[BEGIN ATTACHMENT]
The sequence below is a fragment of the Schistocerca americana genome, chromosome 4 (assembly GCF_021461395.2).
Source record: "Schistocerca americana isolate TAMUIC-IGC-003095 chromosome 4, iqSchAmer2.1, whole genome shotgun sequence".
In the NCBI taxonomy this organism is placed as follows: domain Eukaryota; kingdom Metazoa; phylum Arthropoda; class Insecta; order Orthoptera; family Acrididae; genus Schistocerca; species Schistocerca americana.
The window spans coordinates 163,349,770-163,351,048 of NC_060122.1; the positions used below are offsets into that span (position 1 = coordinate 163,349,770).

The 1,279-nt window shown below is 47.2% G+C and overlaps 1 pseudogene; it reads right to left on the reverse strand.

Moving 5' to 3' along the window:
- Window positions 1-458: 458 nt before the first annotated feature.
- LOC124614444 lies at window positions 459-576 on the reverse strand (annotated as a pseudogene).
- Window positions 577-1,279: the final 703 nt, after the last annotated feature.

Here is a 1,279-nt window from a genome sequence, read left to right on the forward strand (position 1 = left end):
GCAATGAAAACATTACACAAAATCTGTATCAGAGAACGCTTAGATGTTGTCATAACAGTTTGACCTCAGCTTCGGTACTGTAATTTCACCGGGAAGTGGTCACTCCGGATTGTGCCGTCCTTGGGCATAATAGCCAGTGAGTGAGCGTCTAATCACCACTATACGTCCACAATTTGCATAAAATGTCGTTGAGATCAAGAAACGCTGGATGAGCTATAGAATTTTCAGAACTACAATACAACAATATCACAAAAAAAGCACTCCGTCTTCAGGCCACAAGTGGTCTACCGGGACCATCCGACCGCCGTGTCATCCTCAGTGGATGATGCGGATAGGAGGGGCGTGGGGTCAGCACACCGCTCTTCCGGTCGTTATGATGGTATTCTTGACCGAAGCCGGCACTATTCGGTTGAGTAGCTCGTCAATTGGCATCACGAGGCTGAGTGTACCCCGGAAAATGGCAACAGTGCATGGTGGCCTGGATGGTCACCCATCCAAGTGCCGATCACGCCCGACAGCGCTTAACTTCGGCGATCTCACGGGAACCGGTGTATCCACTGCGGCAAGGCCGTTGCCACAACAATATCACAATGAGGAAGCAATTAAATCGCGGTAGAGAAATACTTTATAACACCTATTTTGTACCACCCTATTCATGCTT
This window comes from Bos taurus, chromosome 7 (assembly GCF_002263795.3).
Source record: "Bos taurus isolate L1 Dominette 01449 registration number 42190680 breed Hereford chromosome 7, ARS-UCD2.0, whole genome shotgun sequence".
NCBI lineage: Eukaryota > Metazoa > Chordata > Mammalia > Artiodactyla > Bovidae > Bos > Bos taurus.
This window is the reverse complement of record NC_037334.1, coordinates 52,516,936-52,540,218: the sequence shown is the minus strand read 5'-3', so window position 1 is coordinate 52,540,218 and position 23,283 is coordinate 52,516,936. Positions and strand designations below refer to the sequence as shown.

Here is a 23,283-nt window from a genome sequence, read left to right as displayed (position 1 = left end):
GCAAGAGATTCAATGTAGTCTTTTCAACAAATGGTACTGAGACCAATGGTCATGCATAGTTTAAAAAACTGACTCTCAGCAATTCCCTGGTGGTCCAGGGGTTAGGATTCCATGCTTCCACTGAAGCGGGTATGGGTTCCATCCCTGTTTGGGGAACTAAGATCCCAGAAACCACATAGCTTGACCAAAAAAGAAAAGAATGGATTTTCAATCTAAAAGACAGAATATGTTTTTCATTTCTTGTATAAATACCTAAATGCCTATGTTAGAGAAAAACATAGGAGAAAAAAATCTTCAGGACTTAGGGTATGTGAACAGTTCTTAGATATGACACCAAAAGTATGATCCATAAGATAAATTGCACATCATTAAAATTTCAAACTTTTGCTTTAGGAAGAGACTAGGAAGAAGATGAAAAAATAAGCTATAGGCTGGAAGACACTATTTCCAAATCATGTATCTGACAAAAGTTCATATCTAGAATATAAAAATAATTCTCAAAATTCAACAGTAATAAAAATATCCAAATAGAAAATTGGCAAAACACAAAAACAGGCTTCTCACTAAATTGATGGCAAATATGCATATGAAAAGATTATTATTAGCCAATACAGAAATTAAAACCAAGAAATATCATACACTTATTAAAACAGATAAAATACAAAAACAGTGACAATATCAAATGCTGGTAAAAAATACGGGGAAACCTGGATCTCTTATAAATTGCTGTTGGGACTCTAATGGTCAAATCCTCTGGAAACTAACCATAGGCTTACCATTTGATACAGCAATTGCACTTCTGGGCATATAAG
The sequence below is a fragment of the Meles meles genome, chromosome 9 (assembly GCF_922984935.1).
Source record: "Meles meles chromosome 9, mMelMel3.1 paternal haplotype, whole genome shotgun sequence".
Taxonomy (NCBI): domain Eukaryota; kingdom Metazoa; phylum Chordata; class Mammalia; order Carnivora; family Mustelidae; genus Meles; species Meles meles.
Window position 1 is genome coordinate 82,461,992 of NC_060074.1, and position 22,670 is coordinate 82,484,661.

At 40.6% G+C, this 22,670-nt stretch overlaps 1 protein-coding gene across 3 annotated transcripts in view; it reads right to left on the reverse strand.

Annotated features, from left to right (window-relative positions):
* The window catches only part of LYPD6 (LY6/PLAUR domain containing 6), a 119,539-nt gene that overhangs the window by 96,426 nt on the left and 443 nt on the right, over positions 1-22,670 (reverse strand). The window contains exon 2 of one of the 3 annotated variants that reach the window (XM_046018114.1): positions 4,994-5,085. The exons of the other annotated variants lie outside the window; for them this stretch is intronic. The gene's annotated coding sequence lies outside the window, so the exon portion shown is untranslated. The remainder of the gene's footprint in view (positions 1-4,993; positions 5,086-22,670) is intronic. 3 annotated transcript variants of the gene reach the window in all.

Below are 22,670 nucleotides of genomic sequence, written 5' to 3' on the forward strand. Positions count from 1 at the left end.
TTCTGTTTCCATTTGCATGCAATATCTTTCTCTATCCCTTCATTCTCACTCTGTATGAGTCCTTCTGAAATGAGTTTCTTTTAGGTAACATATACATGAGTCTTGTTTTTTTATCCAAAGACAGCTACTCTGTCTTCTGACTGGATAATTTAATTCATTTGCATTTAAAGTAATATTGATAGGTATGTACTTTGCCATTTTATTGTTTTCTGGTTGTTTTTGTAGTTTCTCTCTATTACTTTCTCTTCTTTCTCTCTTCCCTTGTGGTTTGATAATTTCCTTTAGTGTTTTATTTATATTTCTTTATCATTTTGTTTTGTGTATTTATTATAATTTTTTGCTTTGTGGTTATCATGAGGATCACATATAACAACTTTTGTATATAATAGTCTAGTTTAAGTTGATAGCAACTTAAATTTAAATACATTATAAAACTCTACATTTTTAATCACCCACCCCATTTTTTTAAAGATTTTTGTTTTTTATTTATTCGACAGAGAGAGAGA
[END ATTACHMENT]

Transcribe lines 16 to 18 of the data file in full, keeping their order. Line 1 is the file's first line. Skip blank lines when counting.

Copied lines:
Here is a 23,283-nt window from a genome sequence, read left to right as displayed (position 1 = left end):
GCAAGAGATTCAATGTAGTCTTTTCAACAAATGGTACTGAGACCAATGGTCATGCATAGTTTAAAAAACTGACTCTCAGCAATTCCCTGGTGGTCCAGGGGTTAGGATTCCATGCTTCCACTGAAGCGGGTATGGGTTCCATCCCTGTTTGGGGAACTAAGATCCCAGAAACCACATAGCTTGACCAAAAAAGAAAAGAATGGATTTTCAATCTAAAAGACAGAATATGTTTTTCATTTCTTGTATAAATACCTAAATGCCTATGTTAGAGAAAAACATAGGAGAAAAAAATCTTCAGGACTTAGGGTATGTGAACAGTTCTTAGATATGACACCAAAAGTATGATCCATAAGATAAATTGCACATCATTAAAATTTCAAACTTTTGCTTTAGGAAGAGACTAGGAAGAAGATGAAAAAATAAGCTATAGGCTGGAAGACACTATTTCCAAATCATGTATCTGACAAAAGTTCATATCTAGAATATAAAAATAATTCTCAAAATTCAACAGTAATAAAAATATCCAAATAGAAAATTGGCAAAACACAAAAACAGGCTTCTCACTAAATTGATGGCAAATATGCATATGAAAAGATTATTATTAGCCAATACAGAAATTAAAACCAAGAAATATCATACACTTATTAAAACAGATAAAATACAAAAACAGTGACAATATCAAATGCTGGTAAAAAATACGGGGAAACCTGGATCTCTTATAAATTGCTGTTGGGACTCTAATGGTCAAATCCTCTGGAAACTAACCATAGGCTTACCATTTGATACAGCAATTGCACTTCTGGGCATATAAG
The sequence below is a fragment of the Meles meles genome, chromosome 9 (assembly GCF_922984935.1).